No sooner did it hit the market, than some observant beekeeepers noticed that it resembled almost exactly the Dri-loc 50 poultry, meat and fish pad that is found in virtually every package of retail meat sold. A little sleuthing, and beekeepers were making their own 'Mite-Wipes (R)'. That brings us the job of work that interrupted my writing today, and an answer to your question...
I was interrupted by my courier arriving with some supplies: 204 litres of 85% formic acid and 10,000 Driloc-50 pads which are available at one of the local paper supply places in Calgary. (For a small number of pads , I think any meat cutter could oblige, and for smaller amounts of acid, a local pharmacist or high school chemistry teacher would be helpful). The formic I received is shipped in a beautiful 55 gallon (US) plastic drum (suitable for making mead, I think) and the Dri-loc pads are 2,000 to a box which is about 18" x 20" x 22". The acid is somewhere around $600 CAD ($400 US) and the pads are about $50 CAD per box.
We set the drum on a pallet and raised it with the forklift a bit. Our mission: to make 85% formic into 65%. I had done a little math previously, and I found that 6 litres of the Real Thing would make 8 litres of the dilute stuff. A litre is about the same as US quart. I hope my math today was better than my math yesterday.
I took a 60 pound honey pail and measured 2 litres into the pail and marked the level with a marker (Pails are translucent and you can see a mark on the outside when you look inside). I then marked the 6 litre and the 8 litre levels and started siphoning Acid with my trusting clear nylon mead siphon.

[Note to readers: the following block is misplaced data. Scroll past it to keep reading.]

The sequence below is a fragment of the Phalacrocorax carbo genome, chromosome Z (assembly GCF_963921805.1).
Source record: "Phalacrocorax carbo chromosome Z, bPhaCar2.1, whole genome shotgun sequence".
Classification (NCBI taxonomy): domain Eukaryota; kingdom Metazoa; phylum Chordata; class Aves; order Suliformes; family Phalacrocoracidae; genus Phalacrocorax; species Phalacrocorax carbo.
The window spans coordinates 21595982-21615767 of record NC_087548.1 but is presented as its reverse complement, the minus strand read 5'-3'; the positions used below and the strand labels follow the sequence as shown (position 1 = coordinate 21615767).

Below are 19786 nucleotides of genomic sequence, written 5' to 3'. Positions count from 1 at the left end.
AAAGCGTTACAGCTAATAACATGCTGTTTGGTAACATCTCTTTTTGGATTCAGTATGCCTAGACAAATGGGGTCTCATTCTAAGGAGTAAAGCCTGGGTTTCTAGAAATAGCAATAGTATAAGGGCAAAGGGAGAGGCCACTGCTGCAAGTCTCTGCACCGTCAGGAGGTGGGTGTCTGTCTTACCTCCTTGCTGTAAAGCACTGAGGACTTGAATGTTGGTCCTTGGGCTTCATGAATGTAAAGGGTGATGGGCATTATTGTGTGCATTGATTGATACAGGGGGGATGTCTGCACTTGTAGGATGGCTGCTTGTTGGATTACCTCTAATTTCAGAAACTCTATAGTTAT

I soon verified that 2 litres water plus 6 litre 85% acid give 8 litres of 65% solution. (This could not be taken for granted, but happened to be true. Sometimes the resulting volume of mixing compounds is significantly less than the simple sum of volumes).
I also discovered that in this case, it did not matter whether we added water to acid or acid to water; the reaction was not particularly exothermic or violent. Actually it was pretty boring. It looked like adding water to water, and we had to watch which bucket was which, because they were so similar. (I wonder if I can find a dye which formic will not bleach).
Having learned this, we were off and running. We put 250 (exactly one stack from the box) of the pads into a 2-1/2 gallon honey pail and added 8 litres of the 65% acid and put on the lid. It was ready to use -- after the acid had a chance to equalise through the pads. We repeated this a few times and in half an hour, we had enough to treat 1500 hives once.
Hope this helps.
allen ----- See if your questions have been answered in over a decade of discussions. BEE-L archives & more: http://listserv.albany.edu/archives/bee-l.html Search sci.agriculture.beekeeping at http://www.deja.com/ or visit http://www.honeybeeworld.com/ to access both on the same page.